In a conversation with someone in September, I tried to sum up how the fellowship has been going at the halfway mark, I summed it as a work in progress, it feels like the foundation is being laid for work that will grow way beyond the 24 months I will have with Bush Foundation. While that felt like an inadequate response, my colleague encouraged me that this was not only normal, but healthy. As I reflect on the last year as a Bush Fellow, I have had many breathtaking experiences and more mundane ones, words of Germany Kent “It is more important to go slow and gain the lessons you need along the journey than to rush the process and arrive at your destination empty,” sum up some of the lessons I have learned, and will illustrate with a few examples.
I attended a two-day conference “Strengthening Tribal, State and Federal Partnerships” hosted by the North Dakota office of Indian Affairs. This offered an opportunity to learn a lot about treaties with the federal government and how they have been honored or not honored, historic trauma and its impact on those affected today. I assumed that these issues only affected our Native American brothers and sisters but was able to see correlations in its impact on our African American brothers and sisters, and many immigrants who experienced colonialism and now neo-colonialism. Strategies to deal with trauma and hurt were shared; the most significant that I will forever remember, and pray I apply were the words from one Elder who said: “we all suffer when we hold on to old hurts. We let the monkey off our backs when we choose to forgive and work on making things right, driven by facts and not bitterness. I know it is hard, but we need to address the hurts with sober minds that do not let anyone off the hook, but we do not let anger drive us”. And I needed to hear that. I needed to examine some “monkeys” that I had long ignored or learned to live with and consciously lay them off my back. Acknowledging my shortcomings is a great place for me to start in dealing with them. Confronting issues within oneself and with people that cause the monkeys in the first place is difficult, but very healthy in ensuring I do not live with monkeys on my back…at times the people who you think offended you do not even know that that offence exists, so bringing it up with them helps both parties make amends. From this experience I learned that forgiveness is a freeing process that does good to the person choosing to forgive, maybe more good than that realized by the one being forgiven. And as simple as this sounds, it was a good reminder of what is important in life.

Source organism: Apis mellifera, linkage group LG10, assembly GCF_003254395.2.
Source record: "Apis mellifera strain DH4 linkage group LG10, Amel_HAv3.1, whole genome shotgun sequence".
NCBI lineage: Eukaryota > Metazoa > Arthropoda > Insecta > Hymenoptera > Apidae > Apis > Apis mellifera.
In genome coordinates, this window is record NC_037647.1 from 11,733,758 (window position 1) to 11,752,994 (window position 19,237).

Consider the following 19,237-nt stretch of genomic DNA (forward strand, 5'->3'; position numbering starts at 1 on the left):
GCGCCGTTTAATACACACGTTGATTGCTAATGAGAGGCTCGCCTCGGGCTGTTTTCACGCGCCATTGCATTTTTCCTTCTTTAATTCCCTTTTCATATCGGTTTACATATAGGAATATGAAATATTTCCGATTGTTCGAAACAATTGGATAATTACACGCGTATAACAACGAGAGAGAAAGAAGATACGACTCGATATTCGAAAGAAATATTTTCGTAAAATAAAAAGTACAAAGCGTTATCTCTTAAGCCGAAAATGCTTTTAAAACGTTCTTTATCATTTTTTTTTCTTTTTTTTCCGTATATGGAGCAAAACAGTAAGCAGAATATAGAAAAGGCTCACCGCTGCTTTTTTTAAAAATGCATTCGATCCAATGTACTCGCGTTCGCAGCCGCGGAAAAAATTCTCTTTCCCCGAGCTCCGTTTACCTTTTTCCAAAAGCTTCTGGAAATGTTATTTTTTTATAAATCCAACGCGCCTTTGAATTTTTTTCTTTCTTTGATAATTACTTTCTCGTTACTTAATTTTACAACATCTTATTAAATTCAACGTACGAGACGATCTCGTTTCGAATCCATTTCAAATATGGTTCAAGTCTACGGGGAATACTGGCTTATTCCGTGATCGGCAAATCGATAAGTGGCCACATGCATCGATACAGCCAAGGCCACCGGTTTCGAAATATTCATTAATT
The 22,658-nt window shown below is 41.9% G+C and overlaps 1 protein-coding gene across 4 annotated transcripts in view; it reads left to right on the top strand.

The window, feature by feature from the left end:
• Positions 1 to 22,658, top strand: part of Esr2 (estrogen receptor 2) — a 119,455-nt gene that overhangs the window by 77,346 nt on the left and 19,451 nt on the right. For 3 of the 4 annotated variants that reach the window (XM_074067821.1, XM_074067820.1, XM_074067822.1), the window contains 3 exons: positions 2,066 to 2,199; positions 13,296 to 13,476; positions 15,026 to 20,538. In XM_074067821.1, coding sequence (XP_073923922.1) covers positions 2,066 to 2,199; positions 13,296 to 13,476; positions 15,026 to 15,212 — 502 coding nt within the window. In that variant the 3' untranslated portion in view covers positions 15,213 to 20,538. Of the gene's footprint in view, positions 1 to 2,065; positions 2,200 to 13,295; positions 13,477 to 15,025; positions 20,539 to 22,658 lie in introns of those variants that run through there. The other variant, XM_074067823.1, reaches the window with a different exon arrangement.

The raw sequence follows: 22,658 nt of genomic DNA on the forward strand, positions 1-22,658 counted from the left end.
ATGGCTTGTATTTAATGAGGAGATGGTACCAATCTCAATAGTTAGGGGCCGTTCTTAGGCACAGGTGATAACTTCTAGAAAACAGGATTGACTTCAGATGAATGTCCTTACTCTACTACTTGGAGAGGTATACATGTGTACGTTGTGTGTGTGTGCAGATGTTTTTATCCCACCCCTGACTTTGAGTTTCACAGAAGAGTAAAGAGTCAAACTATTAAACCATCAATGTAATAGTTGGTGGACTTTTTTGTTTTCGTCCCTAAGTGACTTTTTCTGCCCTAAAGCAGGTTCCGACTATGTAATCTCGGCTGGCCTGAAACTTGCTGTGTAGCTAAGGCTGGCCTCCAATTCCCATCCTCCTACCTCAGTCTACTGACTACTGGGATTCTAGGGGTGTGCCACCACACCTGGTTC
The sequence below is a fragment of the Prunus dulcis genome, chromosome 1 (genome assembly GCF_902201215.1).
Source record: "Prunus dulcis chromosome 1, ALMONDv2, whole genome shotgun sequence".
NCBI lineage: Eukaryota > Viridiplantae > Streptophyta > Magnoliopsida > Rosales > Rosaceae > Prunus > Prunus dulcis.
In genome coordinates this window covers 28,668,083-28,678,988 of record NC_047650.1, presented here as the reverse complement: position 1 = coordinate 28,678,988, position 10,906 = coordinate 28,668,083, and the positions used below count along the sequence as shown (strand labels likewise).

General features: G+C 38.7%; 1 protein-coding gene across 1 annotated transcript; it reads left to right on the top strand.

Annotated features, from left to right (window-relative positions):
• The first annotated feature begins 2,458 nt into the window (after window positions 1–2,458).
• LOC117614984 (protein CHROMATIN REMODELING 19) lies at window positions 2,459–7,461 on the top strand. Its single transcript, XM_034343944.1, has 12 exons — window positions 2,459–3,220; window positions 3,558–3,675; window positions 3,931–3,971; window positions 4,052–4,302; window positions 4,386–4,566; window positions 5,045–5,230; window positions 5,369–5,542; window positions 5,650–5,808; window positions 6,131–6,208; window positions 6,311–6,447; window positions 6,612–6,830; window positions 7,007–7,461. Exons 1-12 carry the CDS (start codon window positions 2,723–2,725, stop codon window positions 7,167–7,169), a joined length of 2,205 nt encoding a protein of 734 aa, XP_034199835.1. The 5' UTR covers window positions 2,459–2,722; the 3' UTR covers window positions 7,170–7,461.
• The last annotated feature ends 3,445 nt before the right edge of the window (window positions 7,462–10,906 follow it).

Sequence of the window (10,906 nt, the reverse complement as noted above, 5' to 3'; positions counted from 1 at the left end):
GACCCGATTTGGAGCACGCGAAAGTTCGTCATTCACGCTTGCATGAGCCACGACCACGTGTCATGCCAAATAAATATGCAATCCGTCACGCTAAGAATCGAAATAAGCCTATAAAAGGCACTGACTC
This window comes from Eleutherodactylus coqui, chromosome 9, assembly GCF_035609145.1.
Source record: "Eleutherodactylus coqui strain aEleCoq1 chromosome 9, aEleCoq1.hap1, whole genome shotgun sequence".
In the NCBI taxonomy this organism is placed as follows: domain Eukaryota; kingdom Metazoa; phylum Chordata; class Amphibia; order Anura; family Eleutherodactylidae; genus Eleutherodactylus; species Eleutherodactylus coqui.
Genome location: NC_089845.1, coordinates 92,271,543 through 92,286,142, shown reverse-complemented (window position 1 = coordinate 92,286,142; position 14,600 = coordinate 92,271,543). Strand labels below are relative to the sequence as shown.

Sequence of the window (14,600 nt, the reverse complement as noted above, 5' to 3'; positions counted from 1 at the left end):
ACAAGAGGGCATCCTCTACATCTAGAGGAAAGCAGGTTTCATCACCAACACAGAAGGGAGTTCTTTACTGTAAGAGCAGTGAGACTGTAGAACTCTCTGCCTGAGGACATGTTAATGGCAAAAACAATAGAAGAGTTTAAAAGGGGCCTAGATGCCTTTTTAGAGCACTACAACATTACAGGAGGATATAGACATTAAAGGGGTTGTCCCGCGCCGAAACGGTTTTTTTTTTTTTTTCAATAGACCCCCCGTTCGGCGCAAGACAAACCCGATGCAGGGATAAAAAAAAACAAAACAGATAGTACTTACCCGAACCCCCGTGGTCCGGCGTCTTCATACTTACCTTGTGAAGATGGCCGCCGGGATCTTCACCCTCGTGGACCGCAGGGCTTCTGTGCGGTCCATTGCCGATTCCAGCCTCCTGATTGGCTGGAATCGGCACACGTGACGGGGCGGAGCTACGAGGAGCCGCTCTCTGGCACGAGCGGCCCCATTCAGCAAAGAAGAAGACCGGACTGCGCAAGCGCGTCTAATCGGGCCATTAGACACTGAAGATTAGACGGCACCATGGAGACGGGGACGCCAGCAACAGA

Spending time developing depth in vulnerability and care among some members of our 2017 cohort was another area of growth that pleasantly surprised me. Close to a week in the beautiful Napa Valley provided the forum to go deep and share freely with seven other members of my cohort. The foundation laid then has allowed moments of vulnerability, and support as we go through the hard times and the mundane. From this experience I have concluded that development as a leader does not occur in a vacuum and having people who can relate and offer support through the process is great. It allows the leaders to get off the pedestal and be real. Leaders are human and should not expect themselves to be or allow others to see them as superheroes.
I have had moments of physical frailty for a couple months leading into fall. These moments remind me that I am not indispensable, and I need to take time for self-care. I have had to pull back from active “doing” to spending a lot of time “being”. And this is hard for many leaders, but the process has had great lessons attached to it, and the following has been the most profound for me: We influence and make a difference, despite the curve balls life throws at us. We are leaders despite our weaknesses and maybe even because of our weaknesses! I have learned that success as a leader is a process, not a destination. This is true in self-care, in leadership growth, in projects we engage ourselves in and the people we influence. I am excited for what the latter half of my Bush fellowship holds, and even for moments beyond the Bush fellowship.